Our entire church is going through a 28-day devotional related to our Beyond emphasis. The other night my family and I were going through the lesson about transformation. During the sharing time my oldest son Nathan said, “People want the benefits of change but don’t want to go through the process of change.” That statement, which has profound implications, collectively seized us all. We began discussing the merits and challenges of change. Change comes at a price. Most people feel they are incapable of paying that price when really they are unwilling. Some things are never meant to change. God never changes. But everything else must change or it dies. Change is the only constant. The entirety of the gospel is predicated upon change. The word “repent” means: think differently, change your mind and/or changing your conduct. Usually a traumatic event must occur before people become willing to change.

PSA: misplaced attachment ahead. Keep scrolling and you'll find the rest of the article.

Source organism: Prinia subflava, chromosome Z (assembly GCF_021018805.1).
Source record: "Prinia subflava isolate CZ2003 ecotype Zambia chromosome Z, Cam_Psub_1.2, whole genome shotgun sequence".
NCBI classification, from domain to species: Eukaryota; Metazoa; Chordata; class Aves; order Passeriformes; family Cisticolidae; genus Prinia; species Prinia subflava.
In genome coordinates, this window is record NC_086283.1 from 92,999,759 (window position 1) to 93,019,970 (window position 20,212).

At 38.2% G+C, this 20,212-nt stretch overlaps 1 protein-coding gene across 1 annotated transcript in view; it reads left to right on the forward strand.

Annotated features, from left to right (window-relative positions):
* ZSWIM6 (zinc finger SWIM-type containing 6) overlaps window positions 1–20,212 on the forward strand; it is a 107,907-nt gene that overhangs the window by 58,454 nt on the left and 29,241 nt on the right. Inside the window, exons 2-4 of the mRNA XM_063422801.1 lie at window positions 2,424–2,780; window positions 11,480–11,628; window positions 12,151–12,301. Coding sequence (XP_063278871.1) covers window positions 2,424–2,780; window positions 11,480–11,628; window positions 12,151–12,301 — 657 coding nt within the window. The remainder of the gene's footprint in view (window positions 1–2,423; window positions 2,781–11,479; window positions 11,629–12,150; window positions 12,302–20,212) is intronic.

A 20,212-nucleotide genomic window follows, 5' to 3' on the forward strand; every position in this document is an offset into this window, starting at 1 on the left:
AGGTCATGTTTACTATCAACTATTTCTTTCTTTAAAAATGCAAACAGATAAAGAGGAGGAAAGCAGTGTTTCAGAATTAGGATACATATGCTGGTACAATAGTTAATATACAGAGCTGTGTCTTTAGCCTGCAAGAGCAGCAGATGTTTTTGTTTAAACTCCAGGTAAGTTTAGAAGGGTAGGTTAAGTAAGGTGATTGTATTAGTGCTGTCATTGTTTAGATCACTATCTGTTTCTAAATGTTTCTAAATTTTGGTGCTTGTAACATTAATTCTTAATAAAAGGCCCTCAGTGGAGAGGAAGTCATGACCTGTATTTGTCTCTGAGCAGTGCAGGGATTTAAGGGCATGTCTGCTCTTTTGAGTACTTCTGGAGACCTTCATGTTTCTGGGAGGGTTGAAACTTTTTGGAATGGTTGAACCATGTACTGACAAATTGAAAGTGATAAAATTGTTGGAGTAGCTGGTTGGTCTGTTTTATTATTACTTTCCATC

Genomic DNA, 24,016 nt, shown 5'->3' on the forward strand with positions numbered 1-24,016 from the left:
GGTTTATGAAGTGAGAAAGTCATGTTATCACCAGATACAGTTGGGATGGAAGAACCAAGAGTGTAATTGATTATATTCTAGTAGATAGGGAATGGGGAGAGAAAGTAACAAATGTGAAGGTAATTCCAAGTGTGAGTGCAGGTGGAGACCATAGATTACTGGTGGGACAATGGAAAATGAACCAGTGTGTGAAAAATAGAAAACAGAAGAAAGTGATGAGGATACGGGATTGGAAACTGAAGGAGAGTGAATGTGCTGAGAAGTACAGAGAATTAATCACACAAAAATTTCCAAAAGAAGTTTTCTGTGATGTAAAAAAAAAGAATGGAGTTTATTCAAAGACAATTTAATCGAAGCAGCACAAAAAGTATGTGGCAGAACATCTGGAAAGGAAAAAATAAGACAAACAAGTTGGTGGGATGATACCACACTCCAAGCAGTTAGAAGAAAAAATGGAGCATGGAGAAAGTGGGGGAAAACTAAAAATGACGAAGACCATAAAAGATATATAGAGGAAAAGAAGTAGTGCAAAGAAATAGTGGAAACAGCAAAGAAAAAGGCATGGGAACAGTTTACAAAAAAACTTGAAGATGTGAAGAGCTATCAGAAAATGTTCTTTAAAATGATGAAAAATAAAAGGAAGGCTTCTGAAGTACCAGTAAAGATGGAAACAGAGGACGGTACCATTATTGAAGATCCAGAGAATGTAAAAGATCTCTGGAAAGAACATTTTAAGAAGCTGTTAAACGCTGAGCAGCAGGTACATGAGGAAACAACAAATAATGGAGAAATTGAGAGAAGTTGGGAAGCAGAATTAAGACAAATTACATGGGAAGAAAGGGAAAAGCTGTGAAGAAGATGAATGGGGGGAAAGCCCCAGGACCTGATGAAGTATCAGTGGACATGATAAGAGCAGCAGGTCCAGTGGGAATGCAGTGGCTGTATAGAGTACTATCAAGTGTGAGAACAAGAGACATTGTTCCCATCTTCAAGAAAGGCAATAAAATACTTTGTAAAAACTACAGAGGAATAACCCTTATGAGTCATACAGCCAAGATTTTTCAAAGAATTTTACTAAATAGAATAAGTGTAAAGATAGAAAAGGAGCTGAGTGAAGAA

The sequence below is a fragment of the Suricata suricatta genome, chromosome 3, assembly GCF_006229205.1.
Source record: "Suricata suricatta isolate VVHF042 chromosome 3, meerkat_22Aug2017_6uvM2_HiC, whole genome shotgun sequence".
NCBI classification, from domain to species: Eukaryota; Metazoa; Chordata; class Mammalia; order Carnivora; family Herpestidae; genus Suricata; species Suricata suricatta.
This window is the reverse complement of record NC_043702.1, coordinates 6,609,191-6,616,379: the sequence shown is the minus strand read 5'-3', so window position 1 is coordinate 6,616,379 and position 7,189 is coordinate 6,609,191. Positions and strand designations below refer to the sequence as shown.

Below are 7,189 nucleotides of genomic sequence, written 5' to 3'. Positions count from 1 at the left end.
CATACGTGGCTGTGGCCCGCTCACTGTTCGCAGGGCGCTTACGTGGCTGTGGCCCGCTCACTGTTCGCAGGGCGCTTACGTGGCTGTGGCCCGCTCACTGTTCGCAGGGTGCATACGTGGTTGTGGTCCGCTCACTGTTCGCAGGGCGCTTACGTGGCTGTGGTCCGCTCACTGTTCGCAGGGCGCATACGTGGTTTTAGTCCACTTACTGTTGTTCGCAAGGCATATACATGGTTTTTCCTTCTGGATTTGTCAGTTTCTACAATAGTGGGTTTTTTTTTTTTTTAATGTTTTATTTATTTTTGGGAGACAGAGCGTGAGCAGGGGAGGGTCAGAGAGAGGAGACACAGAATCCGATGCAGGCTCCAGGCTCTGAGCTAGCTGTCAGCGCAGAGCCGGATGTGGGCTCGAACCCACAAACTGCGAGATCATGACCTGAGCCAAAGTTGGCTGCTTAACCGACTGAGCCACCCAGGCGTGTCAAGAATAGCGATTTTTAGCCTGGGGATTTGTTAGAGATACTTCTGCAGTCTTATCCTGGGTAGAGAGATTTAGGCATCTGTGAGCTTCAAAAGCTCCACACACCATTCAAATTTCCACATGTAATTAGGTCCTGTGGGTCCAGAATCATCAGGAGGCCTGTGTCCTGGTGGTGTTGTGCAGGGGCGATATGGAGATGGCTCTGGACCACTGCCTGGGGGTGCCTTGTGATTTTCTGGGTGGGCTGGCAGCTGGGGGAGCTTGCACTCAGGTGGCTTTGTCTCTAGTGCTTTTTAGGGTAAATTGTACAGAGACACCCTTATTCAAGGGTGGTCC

Sometimes it takes a painful experience to make us change our ways.
Proverbs 20:30 (TEV)
Someone once said, “Until the pain of staying the same becomes greater than the pain of change people don’t change.” There are two factors that initiate change. There are extrinsic factors-such as a doctor’s report or a performance evaluation at work or the threat of a divorce from a spouse. And there are intrinsic factors-change that comes from an internal desire to become more like Christ. Intrinsic factors are the best change promoters. But even then change can be a slow process that is aided by God and His Spirit within a framework of goals, measurements, mentorship, structure and continuous feedback. Put yourself in the change zone of God’s Word (Romans 12:1-3) and you’ll experience change from the inside out.
Just a thought,